Presentation Prizes

The DTP Conference offers students the opportunity to win prizes based on their presentations. There are eight prizes to be won, with four on each day of the conference. 

  • Critics’ Choice Award for Best Oral Presentation (10th September)
  • Critics’ Choice Award for Best Poster Presentation (10th September)
  • People's Choice Award for Best Oral Presentation (10th September)
  • People's Choice Award for Best Poster Presentation (10th September)
  • Critics’ Choice Award for Best Oral Presentation (11th September)
  • Critics’ Choice Award for Best Poster Presentation (11th September)
  • People's Choice Award for Best Oral Presentation (11th September)
  • People's Choice Award for Best Poster Presentation (11th September)

Please note that all prizes will be awarded during the Closing Remarks on Tuesday, 11th September. Winners that are not present will be able to collect their prizes at a later date. The major difference between the prizes concerns the difference between the 'People's Choice' and the 'Critics' Choice'.


People's Choice

On each day, attendees will be able to vote for their favourite oral presentation, and their favourite poster presentation. Voting will open at the end of the day, after all sessions have ended. The criteria attendees use to decide the 'best' presentation is up to each individual, but we would encourage everyone to vote objectively. Instructions on how to vote in the People's Choice category will be provided during the Closing Remarks section of the conference on Monday 11th September and before the Workshop on Tuesday 12th September.


Critics' Choice

A collection of judges (academics and external organisations) will assess presentations on a set of criteria. This year the judging criteria will focus on three aspects:

  1. Aesthetic - design, style, well formatted figures, only relevant information shown, no background images cluttering the presentation.
  2. Accessibility - easy to read, understandable to a non-specialist audience, clear narrative, explained acronyms, free of jargon.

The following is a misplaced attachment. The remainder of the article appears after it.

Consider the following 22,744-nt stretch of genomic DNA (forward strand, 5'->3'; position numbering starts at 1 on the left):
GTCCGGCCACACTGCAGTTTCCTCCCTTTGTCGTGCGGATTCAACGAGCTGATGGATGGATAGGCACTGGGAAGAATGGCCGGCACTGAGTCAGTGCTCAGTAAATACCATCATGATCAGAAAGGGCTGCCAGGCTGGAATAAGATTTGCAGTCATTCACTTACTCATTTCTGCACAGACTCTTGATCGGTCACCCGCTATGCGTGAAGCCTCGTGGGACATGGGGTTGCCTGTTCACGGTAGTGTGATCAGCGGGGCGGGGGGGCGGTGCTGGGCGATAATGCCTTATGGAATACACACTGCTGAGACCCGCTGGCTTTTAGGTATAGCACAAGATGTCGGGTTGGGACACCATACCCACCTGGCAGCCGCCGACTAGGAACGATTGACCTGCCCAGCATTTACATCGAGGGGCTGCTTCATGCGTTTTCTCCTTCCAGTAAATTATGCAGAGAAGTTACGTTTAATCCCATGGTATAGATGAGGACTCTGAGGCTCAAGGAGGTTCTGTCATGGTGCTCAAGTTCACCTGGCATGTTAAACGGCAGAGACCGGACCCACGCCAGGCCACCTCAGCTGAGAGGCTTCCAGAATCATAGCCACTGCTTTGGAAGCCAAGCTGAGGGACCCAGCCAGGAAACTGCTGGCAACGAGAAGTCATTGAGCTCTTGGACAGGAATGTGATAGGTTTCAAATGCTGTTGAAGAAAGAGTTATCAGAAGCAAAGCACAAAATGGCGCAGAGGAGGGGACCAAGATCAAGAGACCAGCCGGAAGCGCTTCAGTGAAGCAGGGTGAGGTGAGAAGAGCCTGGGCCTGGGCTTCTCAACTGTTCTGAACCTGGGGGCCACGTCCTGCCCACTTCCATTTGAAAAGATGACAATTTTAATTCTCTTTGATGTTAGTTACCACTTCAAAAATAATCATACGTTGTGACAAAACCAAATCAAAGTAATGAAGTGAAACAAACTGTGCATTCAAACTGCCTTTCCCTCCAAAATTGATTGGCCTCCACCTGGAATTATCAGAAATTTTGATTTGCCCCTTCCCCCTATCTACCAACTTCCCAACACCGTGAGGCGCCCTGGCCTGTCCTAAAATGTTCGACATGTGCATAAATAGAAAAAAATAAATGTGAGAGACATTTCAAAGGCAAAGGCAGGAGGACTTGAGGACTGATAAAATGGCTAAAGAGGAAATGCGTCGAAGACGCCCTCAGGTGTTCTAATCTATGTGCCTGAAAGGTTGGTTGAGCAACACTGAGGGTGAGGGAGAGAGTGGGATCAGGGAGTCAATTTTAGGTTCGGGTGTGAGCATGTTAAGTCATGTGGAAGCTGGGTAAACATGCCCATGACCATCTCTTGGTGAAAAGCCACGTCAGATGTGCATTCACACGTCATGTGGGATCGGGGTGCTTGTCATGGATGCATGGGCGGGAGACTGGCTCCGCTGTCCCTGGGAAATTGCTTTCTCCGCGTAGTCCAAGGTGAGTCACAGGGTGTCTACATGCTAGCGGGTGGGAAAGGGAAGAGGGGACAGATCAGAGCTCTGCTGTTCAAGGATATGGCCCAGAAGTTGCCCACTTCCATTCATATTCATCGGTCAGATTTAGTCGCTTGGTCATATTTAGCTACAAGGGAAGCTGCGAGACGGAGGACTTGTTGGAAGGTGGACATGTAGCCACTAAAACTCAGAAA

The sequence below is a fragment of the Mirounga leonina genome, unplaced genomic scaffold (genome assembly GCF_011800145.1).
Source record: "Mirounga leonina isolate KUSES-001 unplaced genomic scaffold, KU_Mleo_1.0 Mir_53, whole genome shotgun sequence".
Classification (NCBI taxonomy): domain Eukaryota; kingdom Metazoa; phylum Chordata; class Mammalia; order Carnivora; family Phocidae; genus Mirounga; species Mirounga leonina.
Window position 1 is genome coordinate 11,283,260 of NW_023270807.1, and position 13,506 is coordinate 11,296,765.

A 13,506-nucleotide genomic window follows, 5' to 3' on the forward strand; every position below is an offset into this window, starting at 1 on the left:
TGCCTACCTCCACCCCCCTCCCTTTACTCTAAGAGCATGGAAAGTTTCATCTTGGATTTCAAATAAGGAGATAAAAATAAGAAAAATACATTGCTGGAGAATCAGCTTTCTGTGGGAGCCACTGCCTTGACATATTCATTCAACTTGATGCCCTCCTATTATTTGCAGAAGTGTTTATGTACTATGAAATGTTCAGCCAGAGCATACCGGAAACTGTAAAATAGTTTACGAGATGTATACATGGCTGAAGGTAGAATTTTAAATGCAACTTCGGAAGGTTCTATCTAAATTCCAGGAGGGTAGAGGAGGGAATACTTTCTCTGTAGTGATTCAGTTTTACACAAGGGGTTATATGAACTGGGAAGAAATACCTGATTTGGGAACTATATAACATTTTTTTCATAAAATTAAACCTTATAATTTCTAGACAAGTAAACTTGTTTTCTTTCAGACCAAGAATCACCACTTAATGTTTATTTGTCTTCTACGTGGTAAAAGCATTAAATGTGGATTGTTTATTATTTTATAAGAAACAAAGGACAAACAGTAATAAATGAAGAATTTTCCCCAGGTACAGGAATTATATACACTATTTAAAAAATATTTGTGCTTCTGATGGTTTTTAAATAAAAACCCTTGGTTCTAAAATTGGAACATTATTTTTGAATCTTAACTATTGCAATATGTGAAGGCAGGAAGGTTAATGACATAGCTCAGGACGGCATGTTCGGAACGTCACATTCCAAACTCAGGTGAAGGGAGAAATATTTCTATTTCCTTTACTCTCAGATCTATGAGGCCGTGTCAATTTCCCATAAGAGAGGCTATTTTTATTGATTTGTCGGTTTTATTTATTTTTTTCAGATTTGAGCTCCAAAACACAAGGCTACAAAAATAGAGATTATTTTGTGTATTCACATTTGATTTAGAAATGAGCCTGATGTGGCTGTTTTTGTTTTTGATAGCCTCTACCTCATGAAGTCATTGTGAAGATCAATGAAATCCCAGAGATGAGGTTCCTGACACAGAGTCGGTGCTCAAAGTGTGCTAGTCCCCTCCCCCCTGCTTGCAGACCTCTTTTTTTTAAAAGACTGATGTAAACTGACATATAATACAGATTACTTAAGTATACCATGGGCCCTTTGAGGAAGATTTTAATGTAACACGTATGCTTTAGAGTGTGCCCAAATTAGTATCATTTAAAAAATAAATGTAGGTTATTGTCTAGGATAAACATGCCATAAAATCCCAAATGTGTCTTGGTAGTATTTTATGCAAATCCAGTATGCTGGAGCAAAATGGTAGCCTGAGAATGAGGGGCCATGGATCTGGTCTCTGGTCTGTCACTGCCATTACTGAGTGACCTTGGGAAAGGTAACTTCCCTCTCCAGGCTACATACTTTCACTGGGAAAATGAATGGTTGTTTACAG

3. Communication - speaker enthusiasm, flow of presentation, clear oration, clarity of research aims, clarity of potential or real impacts of research.

Judges can mark the three categories out of six (6 - Phenomenal, 5 - Excellent, 4 - Very Good, 3 - Good, 2 - Fair, 1 - Poor). All the votes from the judges will coallated and averaged at the end of each day. The students with the highest average mark for their oral or poster presentation will win the prizes for that day. It is important to note that the judging criteria focuses on science communication, rather than the quality or topic of the science. The above criteria will be used to assess both oral and poster presentations. 


General Advice

In terms of presentation quality, peer feedback from previous conferences have emphasised the need for the following:

  • To speak clearly and audibly ensuring you communicate your science effectively.
  • Be enthusiastic and engage the audience in your presentation. 
  • Present facing the audience and not the slide/poster.
  • Word your talk for the multi-disciplinary audience, ensuring to remove jargon.
  • Diagrams and figures are great visual tools to convey concepts and methodologies without wordy-heavy explanations.
  • Try to avoid over-filling slides or a poster with information.
  • A focus on the broader strokes and implications of your research may help the audience greater access your presentation.
  • Especially in the case of oral talks, presenters should provide a narrative to the information shown, avoiding the pit-fall of reading off the projection.